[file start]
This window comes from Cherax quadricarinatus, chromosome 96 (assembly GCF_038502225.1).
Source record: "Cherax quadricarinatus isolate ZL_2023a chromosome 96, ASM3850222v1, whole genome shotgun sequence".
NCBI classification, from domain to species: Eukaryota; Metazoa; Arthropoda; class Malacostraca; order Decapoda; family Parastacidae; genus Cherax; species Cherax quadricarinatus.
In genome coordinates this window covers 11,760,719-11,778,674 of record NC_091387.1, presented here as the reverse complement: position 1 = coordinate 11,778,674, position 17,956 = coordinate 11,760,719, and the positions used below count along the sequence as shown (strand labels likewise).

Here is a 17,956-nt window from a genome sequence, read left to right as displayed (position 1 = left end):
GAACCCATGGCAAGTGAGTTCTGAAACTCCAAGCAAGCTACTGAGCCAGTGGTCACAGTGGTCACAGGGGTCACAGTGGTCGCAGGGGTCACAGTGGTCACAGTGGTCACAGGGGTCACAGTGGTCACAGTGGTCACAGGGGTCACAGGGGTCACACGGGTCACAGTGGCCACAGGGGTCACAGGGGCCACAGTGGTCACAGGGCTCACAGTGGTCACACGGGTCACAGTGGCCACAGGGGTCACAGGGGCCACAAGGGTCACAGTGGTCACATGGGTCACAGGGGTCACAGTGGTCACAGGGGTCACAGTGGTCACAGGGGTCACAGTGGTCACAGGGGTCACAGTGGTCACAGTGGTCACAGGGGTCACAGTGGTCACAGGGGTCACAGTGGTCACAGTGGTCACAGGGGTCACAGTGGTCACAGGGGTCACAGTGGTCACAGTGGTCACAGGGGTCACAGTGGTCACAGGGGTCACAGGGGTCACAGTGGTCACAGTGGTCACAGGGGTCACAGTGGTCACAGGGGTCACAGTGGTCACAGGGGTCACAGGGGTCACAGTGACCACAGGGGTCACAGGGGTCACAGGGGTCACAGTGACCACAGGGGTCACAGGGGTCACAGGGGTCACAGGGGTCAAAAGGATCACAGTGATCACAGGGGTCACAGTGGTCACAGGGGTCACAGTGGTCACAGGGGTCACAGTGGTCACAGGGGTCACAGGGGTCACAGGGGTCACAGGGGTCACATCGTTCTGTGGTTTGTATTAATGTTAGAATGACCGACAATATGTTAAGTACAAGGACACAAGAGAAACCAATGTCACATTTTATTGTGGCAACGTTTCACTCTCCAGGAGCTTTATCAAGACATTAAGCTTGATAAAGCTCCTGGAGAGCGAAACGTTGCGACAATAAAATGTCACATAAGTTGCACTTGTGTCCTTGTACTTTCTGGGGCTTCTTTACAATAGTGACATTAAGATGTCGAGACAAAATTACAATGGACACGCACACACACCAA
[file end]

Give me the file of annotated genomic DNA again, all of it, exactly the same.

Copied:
This window comes from Cherax quadricarinatus, chromosome 96 (assembly GCF_038502225.1).
Source record: "Cherax quadricarinatus isolate ZL_2023a chromosome 96, ASM3850222v1, whole genome shotgun sequence".
NCBI classification, from domain to species: Eukaryota; Metazoa; Arthropoda; class Malacostraca; order Decapoda; family Parastacidae; genus Cherax; species Cherax quadricarinatus.
In genome coordinates this window covers 11,760,719-11,778,674 of record NC_091387.1, presented here as the reverse complement: position 1 = coordinate 11,778,674, position 17,956 = coordinate 11,760,719, and the positions used below count along the sequence as shown (strand labels likewise).

Here is a 17,956-nt window from a genome sequence, read left to right as displayed (position 1 = left end):
GAACCCATGGCAAGTGAGTTCTGAAACTCCAAGCAAGCTACTGAGCCAGTGGTCACAGTGGTCACAGGGGTCACAGTGGTCGCAGGGGTCACAGTGGTCACAGTGGTCACAGGGGTCACAGTGGTCACAGTGGTCACAGGGGTCACAGGGGTCACACGGGTCACAGTGGCCACAGGGGTCACAGGGGCCACAGTGGTCACAGGGCTCACAGTGGTCACACGGGTCACAGTGGCCACAGGGGTCACAGGGGCCACAAGGGTCACAGTGGTCACATGGGTCACAGGGGTCACAGTGGTCACAGGGGTCACAGTGGTCACAGGGGTCACAGTGGTCACAGGGGTCACAGTGGTCACAGTGGTCACAGGGGTCACAGTGGTCACAGGGGTCACAGTGGTCACAGTGGTCACAGGGGTCACAGTGGTCACAGGGGTCACAGTGGTCACAGTGGTCACAGGGGTCACAGTGGTCACAGGGGTCACAGGGGTCACAGTGGTCACAGTGGTCACAGGGGTCACAGTGGTCACAGGGGTCACAGTGGTCACAGGGGTCACAGGGGTCACAGTGACCACAGGGGTCACAGGGGTCACAGGGGTCACAGTGACCACAGGGGTCACAGGGGTCACAGGGGTCACAGGGGTCAAAAGGATCACAGTGATCACAGGGGTCACAGTGGTCACAGGGGTCACAGTGGTCACAGGGGTCACAGTGGTCACAGGGGTCACAGGGGTCACAGGGGTCACAGGGGTCACATCGTTCTGTGGTTTGTATTAATGTTAGAATGACCGACAATATGTTAAGTACAAGGACACAAGAGAAACCAATGTCACATTTTATTGTGGCAACGTTTCACTCTCCAGGAGCTTTATCAAGACATTAAGCTTGATAAAGCTCCTGGAGAGCGAAACGTTGCGACAATAAAATGTCACATAAGTTGCACTTGTGTCCTTGTACTTTCTGGGGCTTCTTTACAATAGTGACATTAAGATGTCGAGACAAAATTACAATGGACACGCACACACACCAA